SENATE BILL REPORT
This analysis was prepared by non-partisan legislative staff for the use of legislative members in their deliberations. This analysis is not a part of the legislation nor does it constitute a statement of legislative intent.
As Passed Senate, February 27, 2013
Title: An act relating to the enactment of the Engrossed Substitute House Bill No. 1277 adult family home quality assurance panel
Brief Description: Implementing recommendations of the adult family home quality assurance panel.
Sponsors: Senate Committee on Health Care (originally sponsored by Senators Bailey, Keiser, Becker, Conway and Frockt).
Committee Activity: Health Care: 2/12/13, 2/21/13 [DPS].
Passed Senate: 2/27/13, 49-0.
SENATE COMMITTEE ON HEALTH CARE
Majority Report: That Substitute Senate Bill No. 5630 be substituted therefor, and the substitute bill do pass.
Signed by Senators Becker, Chair; Dammeier, Vice Chair; Keiser, Ranking Member; Bailey, Cleveland, Ericksen, Frockt, Parlette and Schlicher.
Staff: Kathleen Buchli (786-7488)
Background: In 2011, the Legislature passed ESHB 1277, relating to the oversight of licensed or certified long-term care settings for vulnerable adults. The bill required the Department of Social and Health Services (DSHS) to convene a quality assurance panel to review problems in the quality of care in adult family homes and to reduce incidents of abuse, neglect, abandonment, and financial exploitation. The state's long-term care ombudsman chaired the panel and identified appropriate stakeholders to participate. The panel considered inspection, investigation, public complaint, and enforcement issues as they relate to adult family homes. The panel also focused on oversight issues to address de minimus violations, processes for handling unresolved citations, and better ways to oversee new providers. The panel was required to provide a report with recommendations to the Governor's office, the Senate Health and Long-Term Care Committee, and the House of Representatives Health and Wellness Committee by December 1, 2012.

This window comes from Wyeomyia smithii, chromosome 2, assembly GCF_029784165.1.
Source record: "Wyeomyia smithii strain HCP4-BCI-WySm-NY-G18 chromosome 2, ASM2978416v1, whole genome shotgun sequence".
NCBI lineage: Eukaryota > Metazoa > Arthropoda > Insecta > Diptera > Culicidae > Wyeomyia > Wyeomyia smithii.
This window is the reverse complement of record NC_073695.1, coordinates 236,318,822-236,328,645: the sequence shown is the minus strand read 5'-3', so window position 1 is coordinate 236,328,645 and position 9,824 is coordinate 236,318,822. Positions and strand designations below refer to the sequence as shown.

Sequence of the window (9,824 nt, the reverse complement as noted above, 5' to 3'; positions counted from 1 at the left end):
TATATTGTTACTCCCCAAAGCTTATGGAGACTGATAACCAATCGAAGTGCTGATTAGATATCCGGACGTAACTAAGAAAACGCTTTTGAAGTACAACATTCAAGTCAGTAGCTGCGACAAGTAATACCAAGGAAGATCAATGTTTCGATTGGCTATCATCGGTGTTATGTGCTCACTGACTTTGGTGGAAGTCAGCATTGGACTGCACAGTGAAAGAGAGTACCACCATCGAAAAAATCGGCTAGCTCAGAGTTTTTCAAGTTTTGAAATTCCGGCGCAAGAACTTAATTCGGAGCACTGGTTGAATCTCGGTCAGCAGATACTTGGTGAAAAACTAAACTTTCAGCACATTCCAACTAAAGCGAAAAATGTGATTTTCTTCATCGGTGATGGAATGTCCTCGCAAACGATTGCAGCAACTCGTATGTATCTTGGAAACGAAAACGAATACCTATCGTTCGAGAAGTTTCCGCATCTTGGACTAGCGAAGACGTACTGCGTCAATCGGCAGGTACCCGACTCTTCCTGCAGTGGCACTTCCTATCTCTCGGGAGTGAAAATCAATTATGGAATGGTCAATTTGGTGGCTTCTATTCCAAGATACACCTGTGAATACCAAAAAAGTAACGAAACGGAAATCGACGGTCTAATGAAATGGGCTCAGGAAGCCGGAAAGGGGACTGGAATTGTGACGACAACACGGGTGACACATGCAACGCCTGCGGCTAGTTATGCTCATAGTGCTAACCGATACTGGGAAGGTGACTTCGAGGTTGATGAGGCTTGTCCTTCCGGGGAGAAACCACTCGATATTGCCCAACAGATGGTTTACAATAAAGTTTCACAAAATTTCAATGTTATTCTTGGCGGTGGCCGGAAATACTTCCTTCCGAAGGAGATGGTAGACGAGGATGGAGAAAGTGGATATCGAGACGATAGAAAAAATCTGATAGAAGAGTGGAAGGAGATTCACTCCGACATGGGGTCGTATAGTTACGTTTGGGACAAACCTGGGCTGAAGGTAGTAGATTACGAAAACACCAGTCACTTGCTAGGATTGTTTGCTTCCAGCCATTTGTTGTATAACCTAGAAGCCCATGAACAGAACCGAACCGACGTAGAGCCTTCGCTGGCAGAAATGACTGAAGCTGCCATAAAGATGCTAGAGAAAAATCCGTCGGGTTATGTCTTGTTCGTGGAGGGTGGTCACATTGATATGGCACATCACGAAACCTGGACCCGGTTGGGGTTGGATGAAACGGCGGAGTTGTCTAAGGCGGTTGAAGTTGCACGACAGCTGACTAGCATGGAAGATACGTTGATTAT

Adult family homes are regulated by DSHS. Providers and resident managers of adult family homes that serve residents with special needs such as dementia, developmental disabilities, or mental illness must complete specialty training before admitting or serving these residents. Specialty training includes core knowledge and skills that providers and resident managers need to safely provide care to residents with special needs.
DSHS may refuse to license or suspend the license of an adult family home if it finds that the home has violated state laws or rules regarding its regulation or if it has interfered with a DSHS investigation. DSHS may also issue a stop placement order under which a home may not admit new clients until the order is terminated. The stop placement order will be terminated when violations have been corrected, and the provider exhibits the capacity to maintain the correction.
Summary of Substitute Bill: The specialty training required of providers and resident managers is also required of caregivers, defined as those who give hands-on personal care on behalf of an adult family home. DSHS must determine whether existing specialty training courses are adequate to meet the special needs of residents with dementia, developmental disabilities, or mental illness. DSHS may adopt rules to enhance the existing specialty training requirements and update these requirements based on its review. This includes determining whether additional specialty training categories should be created for adult family homes serving residents with other special needs such as traumatic brain injury, skilled nursing, or bariatric care.